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Article
Smokers and Beer Drinkers: An Examination of Values and Consumer Susceptibility to Interpersonal Influence
Journal of Consumer Marketing (1999)
  • Fredric Kropp, Monterey Institute of International Studies
  • Anne M. Lavack, University of Winnipeg
  • Stephen J.S. Holden, Bond University
Abstract

A study examines the personal values of college-age smokers and beer drinkers, as well as their susceptibility to interpersonal influence. Findings suggest that, compared to non-smokers, smokers are less likely to place importance on the values of security, being well respected, and having a sense of belonging. When compared to non-beer drinkers, college students who are beer drinkers are more likely to place importance on the value of excitement, and are less likely to place importance on the value of security. Smokers are less susceptible to interpersonal influence than non-smokers, but there are no differences in susceptibility to interpersonal influence between beer drinkers and non-beer drinkers. Values and susceptibility to interpersonal influence can play a useful role as descriptors, and possibly as predictors, of drinking and smoking behavior.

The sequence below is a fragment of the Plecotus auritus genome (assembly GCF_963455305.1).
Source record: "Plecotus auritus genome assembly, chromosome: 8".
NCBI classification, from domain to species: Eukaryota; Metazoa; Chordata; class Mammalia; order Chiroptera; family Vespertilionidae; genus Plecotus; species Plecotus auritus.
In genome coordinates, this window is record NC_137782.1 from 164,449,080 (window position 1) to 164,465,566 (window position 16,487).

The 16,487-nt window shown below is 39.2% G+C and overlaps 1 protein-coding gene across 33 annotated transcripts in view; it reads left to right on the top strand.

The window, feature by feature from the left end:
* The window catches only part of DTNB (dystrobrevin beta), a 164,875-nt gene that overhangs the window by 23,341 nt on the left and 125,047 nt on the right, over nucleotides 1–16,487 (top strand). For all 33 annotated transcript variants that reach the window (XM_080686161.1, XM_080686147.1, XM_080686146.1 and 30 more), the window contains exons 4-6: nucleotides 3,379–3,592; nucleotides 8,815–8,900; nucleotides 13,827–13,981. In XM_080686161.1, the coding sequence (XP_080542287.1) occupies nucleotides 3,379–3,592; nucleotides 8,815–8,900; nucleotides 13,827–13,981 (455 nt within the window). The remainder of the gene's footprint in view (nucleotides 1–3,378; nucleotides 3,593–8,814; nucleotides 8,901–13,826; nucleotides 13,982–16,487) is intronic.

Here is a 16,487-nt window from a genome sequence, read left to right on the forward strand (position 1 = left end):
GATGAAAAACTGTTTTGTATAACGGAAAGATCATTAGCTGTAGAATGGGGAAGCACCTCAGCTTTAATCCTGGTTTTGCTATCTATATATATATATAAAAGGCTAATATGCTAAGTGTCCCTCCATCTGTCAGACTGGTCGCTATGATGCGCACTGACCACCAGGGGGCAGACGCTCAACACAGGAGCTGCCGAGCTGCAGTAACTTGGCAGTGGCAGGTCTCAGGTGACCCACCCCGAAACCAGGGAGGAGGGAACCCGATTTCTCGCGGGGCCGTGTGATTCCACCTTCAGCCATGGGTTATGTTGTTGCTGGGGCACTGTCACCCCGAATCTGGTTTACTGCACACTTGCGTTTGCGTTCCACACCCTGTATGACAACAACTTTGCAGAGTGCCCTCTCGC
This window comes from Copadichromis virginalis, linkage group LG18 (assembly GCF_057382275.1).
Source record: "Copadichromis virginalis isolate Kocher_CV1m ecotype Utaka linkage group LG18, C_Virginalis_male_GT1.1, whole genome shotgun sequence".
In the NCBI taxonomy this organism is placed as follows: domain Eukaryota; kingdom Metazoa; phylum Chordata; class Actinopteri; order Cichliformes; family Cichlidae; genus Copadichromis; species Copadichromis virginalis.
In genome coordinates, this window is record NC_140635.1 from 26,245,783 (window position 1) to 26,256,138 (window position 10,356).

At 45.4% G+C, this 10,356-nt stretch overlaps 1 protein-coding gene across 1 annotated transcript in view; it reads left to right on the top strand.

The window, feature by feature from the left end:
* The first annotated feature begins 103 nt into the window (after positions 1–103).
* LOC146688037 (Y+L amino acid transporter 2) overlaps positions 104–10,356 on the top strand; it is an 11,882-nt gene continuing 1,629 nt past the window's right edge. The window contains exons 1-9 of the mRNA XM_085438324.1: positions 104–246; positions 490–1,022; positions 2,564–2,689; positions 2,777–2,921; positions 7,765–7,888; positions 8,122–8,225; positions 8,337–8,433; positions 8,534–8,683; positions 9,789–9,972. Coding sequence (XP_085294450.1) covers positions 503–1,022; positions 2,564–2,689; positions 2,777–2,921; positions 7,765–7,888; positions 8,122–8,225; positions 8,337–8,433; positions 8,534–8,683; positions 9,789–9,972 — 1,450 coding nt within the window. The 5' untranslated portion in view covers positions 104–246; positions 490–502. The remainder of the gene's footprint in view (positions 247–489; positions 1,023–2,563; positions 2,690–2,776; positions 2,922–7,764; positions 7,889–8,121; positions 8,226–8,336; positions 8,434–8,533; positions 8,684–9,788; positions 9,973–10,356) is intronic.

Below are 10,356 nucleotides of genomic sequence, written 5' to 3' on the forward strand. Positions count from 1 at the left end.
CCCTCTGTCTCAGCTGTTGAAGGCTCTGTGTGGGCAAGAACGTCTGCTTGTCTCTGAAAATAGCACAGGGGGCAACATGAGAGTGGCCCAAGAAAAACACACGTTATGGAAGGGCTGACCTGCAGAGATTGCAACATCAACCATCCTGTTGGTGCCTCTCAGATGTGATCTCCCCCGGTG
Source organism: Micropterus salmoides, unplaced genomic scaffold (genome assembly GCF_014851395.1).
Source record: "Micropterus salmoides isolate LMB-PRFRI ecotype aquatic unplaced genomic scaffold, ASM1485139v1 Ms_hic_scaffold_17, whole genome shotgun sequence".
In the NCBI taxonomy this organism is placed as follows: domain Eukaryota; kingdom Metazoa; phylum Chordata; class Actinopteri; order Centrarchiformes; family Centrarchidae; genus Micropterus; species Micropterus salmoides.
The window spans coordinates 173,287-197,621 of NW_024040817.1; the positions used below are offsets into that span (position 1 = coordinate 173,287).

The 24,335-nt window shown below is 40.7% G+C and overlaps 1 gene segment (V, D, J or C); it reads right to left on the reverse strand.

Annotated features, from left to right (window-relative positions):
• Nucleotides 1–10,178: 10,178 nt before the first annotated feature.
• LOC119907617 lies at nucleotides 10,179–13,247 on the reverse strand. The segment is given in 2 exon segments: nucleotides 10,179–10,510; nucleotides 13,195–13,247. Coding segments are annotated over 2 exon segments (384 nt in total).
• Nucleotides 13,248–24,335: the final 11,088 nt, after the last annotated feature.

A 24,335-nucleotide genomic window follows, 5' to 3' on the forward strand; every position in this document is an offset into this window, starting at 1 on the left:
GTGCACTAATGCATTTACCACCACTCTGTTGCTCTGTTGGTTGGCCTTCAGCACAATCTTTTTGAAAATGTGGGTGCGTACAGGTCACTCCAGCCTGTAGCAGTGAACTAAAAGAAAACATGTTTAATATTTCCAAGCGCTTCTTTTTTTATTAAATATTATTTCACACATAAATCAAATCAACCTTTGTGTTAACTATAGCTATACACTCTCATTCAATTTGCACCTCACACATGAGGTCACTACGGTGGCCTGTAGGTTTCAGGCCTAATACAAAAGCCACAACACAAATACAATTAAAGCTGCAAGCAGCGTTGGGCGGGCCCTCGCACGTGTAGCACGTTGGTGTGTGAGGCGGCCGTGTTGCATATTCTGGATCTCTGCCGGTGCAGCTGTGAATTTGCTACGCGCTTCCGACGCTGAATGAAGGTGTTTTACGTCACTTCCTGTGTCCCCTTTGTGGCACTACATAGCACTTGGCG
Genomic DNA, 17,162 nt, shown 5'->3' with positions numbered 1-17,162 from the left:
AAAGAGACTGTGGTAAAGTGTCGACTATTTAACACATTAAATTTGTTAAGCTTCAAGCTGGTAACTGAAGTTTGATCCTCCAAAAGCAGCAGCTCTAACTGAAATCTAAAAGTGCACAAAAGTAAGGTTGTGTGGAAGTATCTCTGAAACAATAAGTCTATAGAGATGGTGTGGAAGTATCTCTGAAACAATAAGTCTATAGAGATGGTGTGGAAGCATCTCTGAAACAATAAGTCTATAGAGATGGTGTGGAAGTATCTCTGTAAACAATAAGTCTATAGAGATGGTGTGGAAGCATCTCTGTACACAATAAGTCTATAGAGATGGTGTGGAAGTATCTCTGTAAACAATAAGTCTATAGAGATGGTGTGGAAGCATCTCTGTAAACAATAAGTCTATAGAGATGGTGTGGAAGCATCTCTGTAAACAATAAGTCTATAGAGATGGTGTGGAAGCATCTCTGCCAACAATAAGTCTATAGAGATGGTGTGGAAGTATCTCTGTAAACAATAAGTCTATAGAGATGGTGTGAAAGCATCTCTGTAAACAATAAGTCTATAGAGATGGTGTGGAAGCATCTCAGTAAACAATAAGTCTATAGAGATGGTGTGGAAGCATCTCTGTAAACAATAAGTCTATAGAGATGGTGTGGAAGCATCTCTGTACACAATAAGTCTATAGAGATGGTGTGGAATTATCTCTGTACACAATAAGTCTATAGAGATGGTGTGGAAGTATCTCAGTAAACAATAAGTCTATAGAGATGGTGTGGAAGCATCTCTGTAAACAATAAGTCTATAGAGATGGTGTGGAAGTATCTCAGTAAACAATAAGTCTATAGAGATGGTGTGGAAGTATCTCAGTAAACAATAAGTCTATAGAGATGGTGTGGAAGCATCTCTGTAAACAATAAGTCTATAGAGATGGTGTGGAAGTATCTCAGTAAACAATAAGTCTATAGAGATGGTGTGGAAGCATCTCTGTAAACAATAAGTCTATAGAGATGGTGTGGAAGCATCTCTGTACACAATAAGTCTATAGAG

Publication Date
1999
Citation Information
Fredric Kropp, Anne M. Lavack and Stephen J.S. Holden. "Smokers and Beer Drinkers: An Examination of Values and Consumer Susceptibility to Interpersonal Influence" Journal of Consumer Marketing Vol. 16 Iss. 6 (1999)
Available at: http://works.bepress.com/fredric_kropp/13/